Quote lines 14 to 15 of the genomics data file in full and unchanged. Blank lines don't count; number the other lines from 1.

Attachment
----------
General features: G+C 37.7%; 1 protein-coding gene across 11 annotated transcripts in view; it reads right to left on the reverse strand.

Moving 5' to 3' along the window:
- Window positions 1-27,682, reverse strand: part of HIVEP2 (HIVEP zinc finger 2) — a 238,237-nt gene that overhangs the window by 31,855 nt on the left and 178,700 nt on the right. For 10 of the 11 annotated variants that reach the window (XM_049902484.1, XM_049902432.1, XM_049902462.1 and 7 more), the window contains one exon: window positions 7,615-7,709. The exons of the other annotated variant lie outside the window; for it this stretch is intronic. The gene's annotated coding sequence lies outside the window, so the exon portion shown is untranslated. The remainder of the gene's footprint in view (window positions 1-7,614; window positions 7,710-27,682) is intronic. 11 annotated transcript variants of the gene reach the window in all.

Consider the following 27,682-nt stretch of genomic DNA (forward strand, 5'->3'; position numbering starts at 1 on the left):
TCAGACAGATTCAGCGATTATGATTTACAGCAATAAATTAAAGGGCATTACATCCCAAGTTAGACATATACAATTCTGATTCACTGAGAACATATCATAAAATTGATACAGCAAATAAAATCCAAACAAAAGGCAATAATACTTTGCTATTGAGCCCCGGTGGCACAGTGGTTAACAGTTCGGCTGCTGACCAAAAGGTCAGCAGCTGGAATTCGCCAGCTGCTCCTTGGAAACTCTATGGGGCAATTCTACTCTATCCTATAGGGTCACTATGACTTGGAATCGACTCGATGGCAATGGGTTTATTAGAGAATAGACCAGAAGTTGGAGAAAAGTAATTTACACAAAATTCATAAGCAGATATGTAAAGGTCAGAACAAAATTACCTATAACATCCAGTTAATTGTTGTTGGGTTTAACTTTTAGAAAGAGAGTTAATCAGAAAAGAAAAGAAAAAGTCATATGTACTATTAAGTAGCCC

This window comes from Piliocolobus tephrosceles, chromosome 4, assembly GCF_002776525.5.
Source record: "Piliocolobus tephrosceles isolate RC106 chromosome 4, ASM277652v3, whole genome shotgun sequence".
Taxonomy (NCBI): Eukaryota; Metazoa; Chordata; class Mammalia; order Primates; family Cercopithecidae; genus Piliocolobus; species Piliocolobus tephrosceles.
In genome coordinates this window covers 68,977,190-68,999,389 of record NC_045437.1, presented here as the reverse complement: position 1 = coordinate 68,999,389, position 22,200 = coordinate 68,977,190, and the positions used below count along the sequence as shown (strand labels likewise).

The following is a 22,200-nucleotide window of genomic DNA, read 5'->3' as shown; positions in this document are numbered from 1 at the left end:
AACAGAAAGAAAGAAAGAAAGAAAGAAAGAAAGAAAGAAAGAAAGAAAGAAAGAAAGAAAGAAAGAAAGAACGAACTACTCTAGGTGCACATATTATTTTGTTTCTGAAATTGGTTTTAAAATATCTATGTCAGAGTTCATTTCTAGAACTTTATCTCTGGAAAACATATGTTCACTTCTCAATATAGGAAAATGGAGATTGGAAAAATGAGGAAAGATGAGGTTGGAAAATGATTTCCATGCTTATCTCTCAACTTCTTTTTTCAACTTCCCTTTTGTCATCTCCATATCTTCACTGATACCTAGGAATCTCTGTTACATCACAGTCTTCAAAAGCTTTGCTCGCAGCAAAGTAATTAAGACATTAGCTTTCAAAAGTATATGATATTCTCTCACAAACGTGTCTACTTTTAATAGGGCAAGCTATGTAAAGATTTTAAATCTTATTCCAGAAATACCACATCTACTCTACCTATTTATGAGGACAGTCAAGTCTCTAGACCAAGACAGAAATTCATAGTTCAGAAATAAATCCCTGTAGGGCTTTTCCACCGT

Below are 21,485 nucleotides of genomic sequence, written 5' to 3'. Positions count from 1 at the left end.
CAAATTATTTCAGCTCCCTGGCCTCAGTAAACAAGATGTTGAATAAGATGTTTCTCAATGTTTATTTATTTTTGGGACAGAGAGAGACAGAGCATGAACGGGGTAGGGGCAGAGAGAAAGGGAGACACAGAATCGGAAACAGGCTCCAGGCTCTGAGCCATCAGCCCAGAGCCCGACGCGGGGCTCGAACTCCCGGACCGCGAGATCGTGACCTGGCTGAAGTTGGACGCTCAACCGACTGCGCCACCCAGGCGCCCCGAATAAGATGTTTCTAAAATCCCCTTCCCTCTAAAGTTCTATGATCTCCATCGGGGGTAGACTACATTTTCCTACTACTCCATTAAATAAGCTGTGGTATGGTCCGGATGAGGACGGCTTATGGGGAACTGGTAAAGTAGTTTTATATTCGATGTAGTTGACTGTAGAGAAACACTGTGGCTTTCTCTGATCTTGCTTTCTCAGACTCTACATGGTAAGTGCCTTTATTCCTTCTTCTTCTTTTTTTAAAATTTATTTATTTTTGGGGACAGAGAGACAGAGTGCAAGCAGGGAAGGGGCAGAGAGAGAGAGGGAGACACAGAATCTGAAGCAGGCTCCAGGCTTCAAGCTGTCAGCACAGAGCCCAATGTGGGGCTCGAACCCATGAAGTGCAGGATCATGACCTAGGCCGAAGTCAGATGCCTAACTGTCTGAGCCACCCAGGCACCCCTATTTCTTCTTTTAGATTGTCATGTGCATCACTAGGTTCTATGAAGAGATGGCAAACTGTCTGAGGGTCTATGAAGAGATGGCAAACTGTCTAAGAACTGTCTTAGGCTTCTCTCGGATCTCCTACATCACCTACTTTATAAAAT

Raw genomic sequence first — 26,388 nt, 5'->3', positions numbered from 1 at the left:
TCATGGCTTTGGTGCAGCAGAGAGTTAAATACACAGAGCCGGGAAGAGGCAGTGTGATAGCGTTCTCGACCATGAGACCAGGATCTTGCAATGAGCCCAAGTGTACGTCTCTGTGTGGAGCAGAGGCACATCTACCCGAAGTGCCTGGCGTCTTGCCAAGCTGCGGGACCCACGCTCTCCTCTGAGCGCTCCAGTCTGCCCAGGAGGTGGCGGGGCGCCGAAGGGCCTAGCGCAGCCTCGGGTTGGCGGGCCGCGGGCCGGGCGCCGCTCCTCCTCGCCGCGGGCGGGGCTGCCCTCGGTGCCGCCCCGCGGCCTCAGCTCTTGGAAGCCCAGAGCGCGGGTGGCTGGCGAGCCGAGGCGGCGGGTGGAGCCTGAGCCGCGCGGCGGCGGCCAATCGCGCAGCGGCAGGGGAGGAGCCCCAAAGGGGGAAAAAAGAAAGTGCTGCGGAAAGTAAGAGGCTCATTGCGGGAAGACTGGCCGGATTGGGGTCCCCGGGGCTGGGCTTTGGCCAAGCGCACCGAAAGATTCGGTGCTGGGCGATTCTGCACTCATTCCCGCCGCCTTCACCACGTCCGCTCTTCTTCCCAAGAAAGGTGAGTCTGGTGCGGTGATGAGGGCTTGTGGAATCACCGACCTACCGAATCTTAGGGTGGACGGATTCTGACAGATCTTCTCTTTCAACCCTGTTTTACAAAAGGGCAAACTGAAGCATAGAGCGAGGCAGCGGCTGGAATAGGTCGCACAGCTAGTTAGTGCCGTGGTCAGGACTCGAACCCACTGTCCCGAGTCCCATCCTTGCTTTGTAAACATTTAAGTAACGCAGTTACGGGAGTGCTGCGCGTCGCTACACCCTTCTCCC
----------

Raw genomic sequence first — 26,388 nt, 5'->3', positions numbered from 1 at the left:
TCATGGCTTTGGTGCAGCAGAGAGTTAAATACACAGAGCCGGGAAGAGGCAGTGTGATAGCGTTCTCGACCATGAGACCAGGATCTTGCAATGAGCCCAAGTGTACGTCTCTGTGTGGAGCAGAGGCACATCTACCCGAAGTGCCTGGCGTCTTGCCAAGCTGCGGGACCCACGCTCTCCTCTGAGCGCTCCAGTCTGCCCAGGAGGTGGCGGGGCGCCGAAGGGCCTAGCGCAGCCTCGGGTTGGCGGGCCGCGGGCCGGGCGCCGCTCCTCCTCGCCGCGGGCGGGGCTGCCCTCGGTGCCGCCCCGCGGCCTCAGCTCTTGGAAGCCCAGAGCGCGGGTGGCTGGCGAGCCGAGGCGGCGGGTGGAGCCTGAGCCGCGCGGCGGCGGCCAATCGCGCAGCGGCAGGGGAGGAGCCCCAAAGGGGGAAAAAAGAAAGTGCTGCGGAAAGTAAGAGGCTCATTGCGGGAAGACTGGCCGGATTGGGGTCCCCGGGGCTGGGCTTTGGCCAAGCGCACCGAAAGATTCGGTGCTGGGCGATTCTGCACTCATTCCCGCCGCCTTCACCACGTCCGCTCTTCTTCCCAAGAAAGGTGAGTCTGGTGCGGTGATGAGGGCTTGTGGAATCACCGACCTACCGAATCTTAGGGTGGACGGATTCTGACAGATCTTCTCTTTCAACCCTGTTTTACAAAAGGGCAAACTGAAGCATAGAGCGAGGCAGCGGCTGGAATAGGTCGCACAGCTAGTTAGTGCCGTGGTCAGGACTCGAACCCACTGTCCCGAGTCCCATCCTTGCTTTGTAAACATTTAAGTAACGCAGTTACGGGAGTGCTGCGCGTCGCTACACCCTTCTCCC